Book Review: Detox!


Detox! The Spiritual Path of Jesus for 21st Century Men By Craig S. Pesti-Strobel. Resource Publications, 2021, 252 pages, $28.00

Author Craig Pesti-Strobel is a veteran United Methodist pastor. Weaving together his experiences of marriage, family, metanoia, prayer, and forgiveness with well-informed spiritual, psychological, and sociological scholarship, he offers us a quite readable book of Gospel-inspired stories to serve as one guide along our journey.

He describes a spiritual awakening at a high school church camp when he clearly “heard” Jesus ask, “Who do you think you’re fooling?” That awakening remains a force in his life.

Detox! offers the reader insights into how our personal being can be enmeshed ominously with interpersonal and social systems. Rather than simply offering an assortment of discussion questions, this book suggests additional individual and group work for the readers, presented in a variety of creative forms.

As for his focus on masculinity, Pesti-Strobel noticed that in the gospels, Jesus spends a lot of time working with his group of males, who had their own first-century systems to contend with. He finds in those gospel narratives and teachings a male spirituality. As the oldest of eight boys, son of a beloved father (and mother!), and a father himself, he does not presume to be able to offer a spirituality to anyone but men.

The author begins in naming one crisis before us: a world-wide, multi-pronged violent emergency in which men play a dominant, destructive role. He quickly moves into engaging male readers about injustice, violence against women, nonviolence, and disentangling from the Domination System. He writes about these things as if they are ordinary, church pew-friendly, Jesus-loving concerns, not leftistonly passions. Isn’t that refreshing!? Isn’t that true!?

This ordained Christian is not much interested in systematic theology. He wants men to walk the path of Jesus, the road that leads us into seemingly unanswerable questions and deeply murky waters. He invites us to pursue the way of living that can feel like dying. To him, what counts is not so much what we know as how we live. Whatever path you are attempting, does not that make sense? And don’t we all need encouragement and company to practice living any path of integrity?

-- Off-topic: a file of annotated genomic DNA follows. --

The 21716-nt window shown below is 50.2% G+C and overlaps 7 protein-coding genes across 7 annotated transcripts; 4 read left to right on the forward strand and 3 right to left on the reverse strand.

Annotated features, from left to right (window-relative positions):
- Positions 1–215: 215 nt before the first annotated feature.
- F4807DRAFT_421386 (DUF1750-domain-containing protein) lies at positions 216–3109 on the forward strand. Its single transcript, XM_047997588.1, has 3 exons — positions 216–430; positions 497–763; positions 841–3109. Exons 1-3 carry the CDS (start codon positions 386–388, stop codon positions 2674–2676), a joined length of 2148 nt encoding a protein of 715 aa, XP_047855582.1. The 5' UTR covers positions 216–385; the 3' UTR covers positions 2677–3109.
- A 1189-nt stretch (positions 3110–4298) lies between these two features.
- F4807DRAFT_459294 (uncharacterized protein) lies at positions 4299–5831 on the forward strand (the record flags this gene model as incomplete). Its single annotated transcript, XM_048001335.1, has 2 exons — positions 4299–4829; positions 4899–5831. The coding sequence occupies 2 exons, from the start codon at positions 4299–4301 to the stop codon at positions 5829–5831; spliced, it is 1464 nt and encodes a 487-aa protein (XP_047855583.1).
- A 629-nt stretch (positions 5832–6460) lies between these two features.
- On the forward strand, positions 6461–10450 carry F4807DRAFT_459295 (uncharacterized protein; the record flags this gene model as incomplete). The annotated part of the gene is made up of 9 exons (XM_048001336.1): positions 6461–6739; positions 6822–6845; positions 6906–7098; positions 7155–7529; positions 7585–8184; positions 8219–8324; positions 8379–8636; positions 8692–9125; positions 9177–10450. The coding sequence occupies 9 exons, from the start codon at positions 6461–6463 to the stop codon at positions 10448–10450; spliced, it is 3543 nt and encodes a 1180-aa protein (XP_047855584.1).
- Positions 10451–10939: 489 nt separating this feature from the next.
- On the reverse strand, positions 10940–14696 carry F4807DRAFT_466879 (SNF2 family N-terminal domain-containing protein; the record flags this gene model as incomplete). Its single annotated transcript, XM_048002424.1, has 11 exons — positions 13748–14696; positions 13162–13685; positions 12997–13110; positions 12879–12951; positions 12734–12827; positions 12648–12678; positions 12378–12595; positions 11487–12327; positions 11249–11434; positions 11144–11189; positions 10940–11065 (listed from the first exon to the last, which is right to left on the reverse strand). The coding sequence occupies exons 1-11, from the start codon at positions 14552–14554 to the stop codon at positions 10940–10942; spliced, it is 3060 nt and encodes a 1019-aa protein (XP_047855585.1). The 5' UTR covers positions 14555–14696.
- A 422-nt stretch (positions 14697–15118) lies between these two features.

The beating heart of the book is Pesti-Strobel’s marriage story, told memorably in just a few paragraphs. He is on his third hyphenated last name. After entering adulthood determined to devote himself to healthy, egalitarian, happy family life—for family’s sake—and to set an example of sanity for his congregations, he is now twice divorced. Bewilderment and sorrow forced him to ask himself what one does when determination just does not cut it.

To his credit, this author does not reveal (for the price of a book) a success recipe he has gleaned from his mistakes and from the Bible. Don’t we all know down deep that even when a good recipe can help, it is not enough to sustain us when we are lost in the mire?

Rather, Pesti-Strobel urges the path of Jesus, a path he has been attempting since his high school awakening. He has found this path endlessly fruitful. In facing his questions, though, he has seen that he must go deeper, though it seems he is not quite sure where that will take him. The challenge to go deeper accompanies everything he writes about.

Taking my cue from him, I urge men to consider reading this book, although I imagine anyone else who delves into it might find useful wisdom. Most of us human beings have witnessed the crumbling of some of our dreams, dreams we had been determined to realize. Most of us have then been tempted to put our faith in a recipe for success, or maybe an anti-recipe. Pesti-Strobel asks us, instead, what about going deeper?

Dave Bellefeuille-Rice is a long-time friend of the L.A. Catholic Worker.

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